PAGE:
Uniqlo Hires From Wal-Mart to Esprit to Boost Push Abroad

Photographer: Jeff Holt/Bloomberg

An employee counts Bangladeshi taka banknotes at the cash register at the opening of a Grameen Uniqlo store, a joint venture between Fast Retailing Co. and Grameen Healthcare Trust, in the Paltan area of Dhaka. Close

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Photographer: Jeff Holt/Bloomberg

An employee counts Bangladeshi taka banknotes at the cash register at the opening of a Grameen Uniqlo store, a joint venture between Fast Retailing Co. and Grameen Healthcare Trust, in the Paltan area of Dhaka.

Uniqlo owner Fast Retailing Co. (9983) is hiring executives from retailers including Wal-Mart Stores Inc. to strengthen the Japanese clothier’s overseas expansion blitz.

The apparel seller announced the appointments yesterday in Tokyo along with fiscal first-quarter profit that beat analyst estimates. The shares rose 3.3 percent to 41,100 yen at the close in Tokyo trading, the biggest gain since Dec. 25.

Fast Retailing President Tadashi Yanai, who has expanded in the U.S., China and Indonesia, is counting on executives from Wal-Mart, Esprit Holdings Ltd., Express Inc. and Juicy Couture to speed decision-making at his overseas business. While the casual clothing chain is growing in Japan, aided by outlets in higher-end shopping districts, Uniqlo sales overseas surged 77 percent in the three months ended November, more than 40 times faster than domestically.

“The new hires have backgrounds in merchandising and e-commerce, so I think it’s highly likely that positive changes will happen in those areas,” Dairo Murata, an analyst at JPMorgan Securities Japan Co., said today by telephone. “Hiring people that can meet Mr. Yanai’s high expectations will bring more changes and positive results for the company.”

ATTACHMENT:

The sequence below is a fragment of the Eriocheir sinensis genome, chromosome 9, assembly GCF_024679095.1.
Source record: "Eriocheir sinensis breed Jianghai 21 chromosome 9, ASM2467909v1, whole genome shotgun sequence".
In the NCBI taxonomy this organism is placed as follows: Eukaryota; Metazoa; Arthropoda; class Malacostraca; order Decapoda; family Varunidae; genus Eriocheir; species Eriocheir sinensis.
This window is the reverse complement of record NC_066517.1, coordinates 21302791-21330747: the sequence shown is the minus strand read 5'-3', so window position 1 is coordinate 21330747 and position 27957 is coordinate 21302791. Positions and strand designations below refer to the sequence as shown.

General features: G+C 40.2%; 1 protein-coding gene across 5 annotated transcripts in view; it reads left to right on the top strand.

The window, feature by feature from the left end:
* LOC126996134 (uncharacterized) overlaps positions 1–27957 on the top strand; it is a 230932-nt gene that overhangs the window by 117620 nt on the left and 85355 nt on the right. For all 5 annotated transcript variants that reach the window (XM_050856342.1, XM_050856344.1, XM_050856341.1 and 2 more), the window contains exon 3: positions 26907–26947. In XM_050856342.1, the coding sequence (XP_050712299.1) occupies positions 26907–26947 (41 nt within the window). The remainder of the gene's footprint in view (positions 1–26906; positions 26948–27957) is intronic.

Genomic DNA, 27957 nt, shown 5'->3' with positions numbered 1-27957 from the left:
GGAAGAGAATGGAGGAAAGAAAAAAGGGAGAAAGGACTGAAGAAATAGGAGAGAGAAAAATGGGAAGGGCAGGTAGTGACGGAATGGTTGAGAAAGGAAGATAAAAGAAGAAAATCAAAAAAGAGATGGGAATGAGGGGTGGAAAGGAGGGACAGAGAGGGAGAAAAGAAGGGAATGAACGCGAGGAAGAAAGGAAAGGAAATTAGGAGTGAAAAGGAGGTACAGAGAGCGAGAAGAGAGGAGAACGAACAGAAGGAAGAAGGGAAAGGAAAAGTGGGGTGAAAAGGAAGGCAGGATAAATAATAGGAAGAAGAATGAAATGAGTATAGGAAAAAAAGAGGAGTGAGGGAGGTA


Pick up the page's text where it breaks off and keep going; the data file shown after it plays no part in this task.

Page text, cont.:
Photographer: Brent Lewin/Bloomberg

Shoppers ride an escalator past a Uniqlo store, operated by Fast Retailing Co., inside the TaiKoo Hui shopping mall in Guangzhou. Close

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Photographer: Brent Lewin/Bloomberg

Shoppers ride an escalator past a Uniqlo store, operated by Fast Retailing Co., inside the TaiKoo Hui shopping mall in Guangzhou.

The appointments include LeAnn Nealz, formerly a president at Juicy Couture, as chief creative officer for Uniqlo Global Design, the Yamaguchi, Japan-based company said in a statement yesterday. Juicy Couture, which Fifth & Pacific Cos. (FNP) sold to Authentic Brands Group last year, is known for its velour sweatsuits and whimsical feminine designs. Authentic Brands agreed to buy Juicy’s intellectual property for $195 million, Fifth & Pacific said in a statement Oct. 7.

Next Stage

Fast Retailing’s new managers will “help us launch the next stage of our global growth,” Yanai said yesterday in the statement.

Nealz will lead Uniqlo’s design teams in Tokyo and New York. She had also been chief design officer at casual wear retailer American Eagle Outfitters Inc. and had worked at The Gap Inc. and Calvin Klein, according to Fast Retailing’s statement.